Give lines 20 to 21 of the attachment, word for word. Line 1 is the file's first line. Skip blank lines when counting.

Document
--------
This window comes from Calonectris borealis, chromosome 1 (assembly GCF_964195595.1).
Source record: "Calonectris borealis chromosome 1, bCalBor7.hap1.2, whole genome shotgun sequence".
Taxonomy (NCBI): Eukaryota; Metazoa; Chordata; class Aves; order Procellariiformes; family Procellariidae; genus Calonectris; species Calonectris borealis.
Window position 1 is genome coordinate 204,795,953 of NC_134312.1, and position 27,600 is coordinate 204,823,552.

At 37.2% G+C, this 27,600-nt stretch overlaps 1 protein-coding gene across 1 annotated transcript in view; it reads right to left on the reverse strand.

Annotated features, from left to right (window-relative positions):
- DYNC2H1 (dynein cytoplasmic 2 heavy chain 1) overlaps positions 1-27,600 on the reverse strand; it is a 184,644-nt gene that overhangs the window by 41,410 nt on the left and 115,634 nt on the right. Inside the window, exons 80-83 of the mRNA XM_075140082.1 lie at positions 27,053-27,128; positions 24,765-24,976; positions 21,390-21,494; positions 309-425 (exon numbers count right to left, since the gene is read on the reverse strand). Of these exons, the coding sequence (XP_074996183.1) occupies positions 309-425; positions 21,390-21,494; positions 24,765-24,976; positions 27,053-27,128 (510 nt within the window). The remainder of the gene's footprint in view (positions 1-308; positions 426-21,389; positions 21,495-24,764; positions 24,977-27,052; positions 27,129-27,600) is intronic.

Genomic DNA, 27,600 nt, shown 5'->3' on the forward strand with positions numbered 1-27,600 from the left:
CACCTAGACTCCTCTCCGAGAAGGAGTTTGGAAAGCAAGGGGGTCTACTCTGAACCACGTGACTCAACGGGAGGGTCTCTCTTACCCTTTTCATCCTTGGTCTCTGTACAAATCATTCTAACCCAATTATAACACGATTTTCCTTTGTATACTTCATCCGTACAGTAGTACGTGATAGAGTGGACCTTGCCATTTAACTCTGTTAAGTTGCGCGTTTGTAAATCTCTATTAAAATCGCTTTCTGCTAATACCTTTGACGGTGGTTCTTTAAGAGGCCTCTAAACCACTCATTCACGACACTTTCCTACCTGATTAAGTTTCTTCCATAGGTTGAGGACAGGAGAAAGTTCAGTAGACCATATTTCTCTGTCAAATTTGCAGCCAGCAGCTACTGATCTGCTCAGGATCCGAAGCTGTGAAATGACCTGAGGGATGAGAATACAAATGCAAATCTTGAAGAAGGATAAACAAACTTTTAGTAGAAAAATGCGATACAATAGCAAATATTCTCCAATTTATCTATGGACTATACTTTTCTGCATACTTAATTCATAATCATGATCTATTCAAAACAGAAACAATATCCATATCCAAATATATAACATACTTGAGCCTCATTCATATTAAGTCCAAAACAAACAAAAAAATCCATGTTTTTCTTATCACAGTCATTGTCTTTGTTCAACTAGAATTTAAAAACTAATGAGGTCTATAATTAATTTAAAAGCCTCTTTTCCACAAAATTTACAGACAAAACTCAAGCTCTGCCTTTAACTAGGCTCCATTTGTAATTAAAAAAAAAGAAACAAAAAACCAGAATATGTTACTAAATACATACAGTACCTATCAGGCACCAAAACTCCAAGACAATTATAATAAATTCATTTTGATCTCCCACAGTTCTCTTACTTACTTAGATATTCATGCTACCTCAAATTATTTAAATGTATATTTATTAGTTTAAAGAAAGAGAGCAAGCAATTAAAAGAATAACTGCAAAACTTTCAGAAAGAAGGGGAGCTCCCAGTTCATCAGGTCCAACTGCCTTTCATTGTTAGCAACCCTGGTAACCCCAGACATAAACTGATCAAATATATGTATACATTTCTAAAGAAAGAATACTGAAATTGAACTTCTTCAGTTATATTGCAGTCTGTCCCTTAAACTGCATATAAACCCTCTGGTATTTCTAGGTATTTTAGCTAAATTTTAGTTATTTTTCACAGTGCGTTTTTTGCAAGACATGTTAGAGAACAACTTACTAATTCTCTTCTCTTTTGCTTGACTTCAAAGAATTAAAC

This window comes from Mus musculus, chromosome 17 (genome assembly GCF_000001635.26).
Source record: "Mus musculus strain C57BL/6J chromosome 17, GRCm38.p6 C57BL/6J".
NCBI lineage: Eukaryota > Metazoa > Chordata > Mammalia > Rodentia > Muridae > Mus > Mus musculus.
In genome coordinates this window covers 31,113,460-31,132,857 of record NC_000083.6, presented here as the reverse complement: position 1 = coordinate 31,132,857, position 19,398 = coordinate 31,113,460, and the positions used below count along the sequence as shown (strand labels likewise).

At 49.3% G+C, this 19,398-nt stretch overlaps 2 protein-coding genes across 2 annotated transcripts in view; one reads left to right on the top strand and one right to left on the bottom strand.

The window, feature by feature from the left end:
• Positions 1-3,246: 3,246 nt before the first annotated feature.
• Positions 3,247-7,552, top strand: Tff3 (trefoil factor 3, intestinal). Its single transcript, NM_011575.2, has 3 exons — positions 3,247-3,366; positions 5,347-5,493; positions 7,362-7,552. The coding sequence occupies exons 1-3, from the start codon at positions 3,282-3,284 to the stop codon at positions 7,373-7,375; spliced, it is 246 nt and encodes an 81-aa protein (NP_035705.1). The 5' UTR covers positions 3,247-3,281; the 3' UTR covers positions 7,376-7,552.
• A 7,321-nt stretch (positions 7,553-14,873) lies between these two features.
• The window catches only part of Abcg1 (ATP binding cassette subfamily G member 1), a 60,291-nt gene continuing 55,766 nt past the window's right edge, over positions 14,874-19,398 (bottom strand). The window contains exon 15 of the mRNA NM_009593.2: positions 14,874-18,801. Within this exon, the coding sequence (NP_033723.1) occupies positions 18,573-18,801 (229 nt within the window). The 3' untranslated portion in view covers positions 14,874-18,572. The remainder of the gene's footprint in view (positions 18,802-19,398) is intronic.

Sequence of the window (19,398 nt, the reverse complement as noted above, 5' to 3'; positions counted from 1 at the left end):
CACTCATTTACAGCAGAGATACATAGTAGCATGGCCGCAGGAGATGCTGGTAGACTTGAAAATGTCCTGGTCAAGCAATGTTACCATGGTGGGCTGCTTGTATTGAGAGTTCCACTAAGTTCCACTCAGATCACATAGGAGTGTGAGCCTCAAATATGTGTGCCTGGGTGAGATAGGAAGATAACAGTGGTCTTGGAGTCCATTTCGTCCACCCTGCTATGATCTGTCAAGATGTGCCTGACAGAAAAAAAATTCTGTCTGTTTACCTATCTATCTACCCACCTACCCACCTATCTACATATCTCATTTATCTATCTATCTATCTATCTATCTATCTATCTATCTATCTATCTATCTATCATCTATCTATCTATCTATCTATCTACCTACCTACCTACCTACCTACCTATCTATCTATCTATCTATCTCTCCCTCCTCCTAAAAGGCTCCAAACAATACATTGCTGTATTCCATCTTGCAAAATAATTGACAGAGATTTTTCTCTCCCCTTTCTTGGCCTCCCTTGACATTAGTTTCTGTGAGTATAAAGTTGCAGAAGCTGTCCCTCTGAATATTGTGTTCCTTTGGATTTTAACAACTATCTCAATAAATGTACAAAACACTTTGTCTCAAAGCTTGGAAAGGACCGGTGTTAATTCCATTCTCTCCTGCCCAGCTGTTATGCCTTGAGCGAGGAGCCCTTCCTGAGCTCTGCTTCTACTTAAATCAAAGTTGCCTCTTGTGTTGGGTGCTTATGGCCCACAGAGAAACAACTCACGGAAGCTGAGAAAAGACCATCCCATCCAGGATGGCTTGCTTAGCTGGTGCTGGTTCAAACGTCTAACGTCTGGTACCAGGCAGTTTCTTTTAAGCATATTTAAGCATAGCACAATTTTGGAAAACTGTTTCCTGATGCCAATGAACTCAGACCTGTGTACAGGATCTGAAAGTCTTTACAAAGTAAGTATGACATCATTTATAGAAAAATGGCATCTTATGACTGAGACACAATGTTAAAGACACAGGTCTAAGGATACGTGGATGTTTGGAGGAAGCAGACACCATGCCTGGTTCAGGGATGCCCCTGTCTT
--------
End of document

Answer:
Sequence of the window (19,398 nt, the reverse complement as noted above, 5' to 3'; positions counted from 1 at the left end):
CACTCATTTACAGCAGAGATACATAGTAGCATGGCCGCAGGAGATGCTGGTAGACTTGAAAATGTCCTGGTCAAGCAATGTTACCATGGTGGGCTGCTTGTATTGAGAGTTCCACTAAGTTCCACTCAGATCACATAGGAGTGTGAGCCTCAAATATGTGTGCCTGGGTGAGATAGGAAGATAACAGTGGTCTTGGAGTCCATTTCGTCCACCCTGCTATGATCTGTCAAGATGTGCCTGACAGAAAAAAAATTCTGTCTGTTTACCTATCTATCTACCCACCTACCCACCTATCTACATATCTCATTTATCTATCTATCTATCTATCTATCTATCTATCTATCTATCTATCTATCTATCATCTATCTATCTATCTATCTATCTACCTACCTACCTACCTACCTACCTATCTATCTATCTATCTATCTCTCCCTCCTCCTAAAAGGCTCCAAACAATACATTGCTGTATTCCATCTTGCAAAATAATTGACAGAGATTTTTCTCTCCCCTTTCTTGGCCTCCCTTGACATTAGTTTCTGTGAGTATAAAGTTGCAGAAGCTGTCCCTCTGAATATTGTGTTCCTTTGGATTTTAACAACTATCTCAATAAATGTACAAAACACTTTGTCTCAAAGCTTGGAAAGGACCGGTGTTAATTCCATTCTCTCCTGCCCAGCTGTTATGCCTTGAGCGAGGAGCCCTTCCTGAGCTCTGCTTCTACTTAAATCAAAGTTGCCTCTTGTGTTGGGTGCTTATGGCCCACAGAGAAACAACTCACGGAAGCTGAGAAAAGACCATCCCATCCAGGATGGCTTGCTTAGCTGGTGCTGGTTCAAACGTCTAACGTCTGGTACCAGGCAGTTTCTTTTAAGCATATTTAAGCATAGCACAATTTTGGAAAACTGTTTCCTGATGCCAATGAACTCAGACCTGTGTACAGGATCTGAAAGTCTTTACAAAGTAAGTATGACATCATTTATAGAAAAATGGCATCTTATGACTGAGACACAATGTTAAAGACACAGGTCTAAGGATACGTGGATGTTTGGAGGAAGCAGACACCATGCCTGGTTCAGGGATGCCCCTGTCTT